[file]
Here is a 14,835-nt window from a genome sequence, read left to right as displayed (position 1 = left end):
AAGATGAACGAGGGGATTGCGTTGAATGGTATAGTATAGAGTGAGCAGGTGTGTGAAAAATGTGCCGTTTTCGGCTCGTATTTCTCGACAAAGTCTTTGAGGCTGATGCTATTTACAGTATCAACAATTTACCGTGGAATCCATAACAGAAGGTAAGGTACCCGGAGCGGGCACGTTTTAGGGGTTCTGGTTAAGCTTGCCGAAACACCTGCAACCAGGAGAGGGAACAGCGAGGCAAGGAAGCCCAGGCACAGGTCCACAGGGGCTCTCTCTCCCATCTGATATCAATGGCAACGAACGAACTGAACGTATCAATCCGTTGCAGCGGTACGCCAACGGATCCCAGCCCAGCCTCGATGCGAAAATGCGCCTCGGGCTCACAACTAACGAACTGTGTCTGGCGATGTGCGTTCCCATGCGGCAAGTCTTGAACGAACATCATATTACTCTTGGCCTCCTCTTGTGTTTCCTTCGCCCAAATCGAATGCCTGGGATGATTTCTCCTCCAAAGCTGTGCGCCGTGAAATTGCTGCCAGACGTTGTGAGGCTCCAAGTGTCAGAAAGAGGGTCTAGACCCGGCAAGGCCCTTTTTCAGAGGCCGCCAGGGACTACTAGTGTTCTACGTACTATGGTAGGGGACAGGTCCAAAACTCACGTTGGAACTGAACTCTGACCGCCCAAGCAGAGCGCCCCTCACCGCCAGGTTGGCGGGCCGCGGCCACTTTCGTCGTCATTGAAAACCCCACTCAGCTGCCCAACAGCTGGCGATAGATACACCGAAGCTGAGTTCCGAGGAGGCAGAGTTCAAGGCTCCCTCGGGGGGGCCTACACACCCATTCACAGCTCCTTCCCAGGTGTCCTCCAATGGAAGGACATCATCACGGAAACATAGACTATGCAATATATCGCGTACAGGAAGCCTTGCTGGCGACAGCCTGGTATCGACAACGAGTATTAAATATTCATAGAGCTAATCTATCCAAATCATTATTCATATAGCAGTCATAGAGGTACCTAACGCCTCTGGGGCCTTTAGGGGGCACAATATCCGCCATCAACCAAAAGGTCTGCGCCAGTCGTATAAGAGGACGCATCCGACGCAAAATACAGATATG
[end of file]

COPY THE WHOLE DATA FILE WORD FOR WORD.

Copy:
Here is a 14,835-nt window from a genome sequence, read left to right as displayed (position 1 = left end):
AAGATGAACGAGGGGATTGCGTTGAATGGTATAGTATAGAGTGAGCAGGTGTGTGAAAAATGTGCCGTTTTCGGCTCGTATTTCTCGACAAAGTCTTTGAGGCTGATGCTATTTACAGTATCAACAATTTACCGTGGAATCCATAACAGAAGGTAAGGTACCCGGAGCGGGCACGTTTTAGGGGTTCTGGTTAAGCTTGCCGAAACACCTGCAACCAGGAGAGGGAACAGCGAGGCAAGGAAGCCCAGGCACAGGTCCACAGGGGCTCTCTCTCCCATCTGATATCAATGGCAACGAACGAACTGAACGTATCAATCCGTTGCAGCGGTACGCCAACGGATCCCAGCCCAGCCTCGATGCGAAAATGCGCCTCGGGCTCACAACTAACGAACTGTGTCTGGCGATGTGCGTTCCCATGCGGCAAGTCTTGAACGAACATCATATTACTCTTGGCCTCCTCTTGTGTTTCCTTCGCCCAAATCGAATGCCTGGGATGATTTCTCCTCCAAAGCTGTGCGCCGTGAAATTGCTGCCAGACGTTGTGAGGCTCCAAGTGTCAGAAAGAGGGTCTAGACCCGGCAAGGCCCTTTTTCAGAGGCCGCCAGGGACTACTAGTGTTCTACGTACTATGGTAGGGGACAGGTCCAAAACTCACGTTGGAACTGAACTCTGACCGCCCAAGCAGAGCGCCCCTCACCGCCAGGTTGGCGGGCCGCGGCCACTTTCGTCGTCATTGAAAACCCCACTCAGCTGCCCAACAGCTGGCGATAGATACACCGAAGCTGAGTTCCGAGGAGGCAGAGTTCAAGGCTCCCTCGGGGGGGCCTACACACCCATTCACAGCTCCTTCCCAGGTGTCCTCCAATGGAAGGACATCATCACGGAAACATAGACTATGCAATATATCGCGTACAGGAAGCCTTGCTGGCGACAGCCTGGTATCGACAACGAGTATTAAATATTCATAGAGCTAATCTATCCAAATCATTATTCATATAGCAGTCATAGAGGTACCTAACGCCTCTGGGGCCTTTAGGGGGCACAATATCCGCCATCAACCAAAAGGTCTGCGCCAGTCGTATAAGAGGACGCATCCGACGCAAAATACAGATATG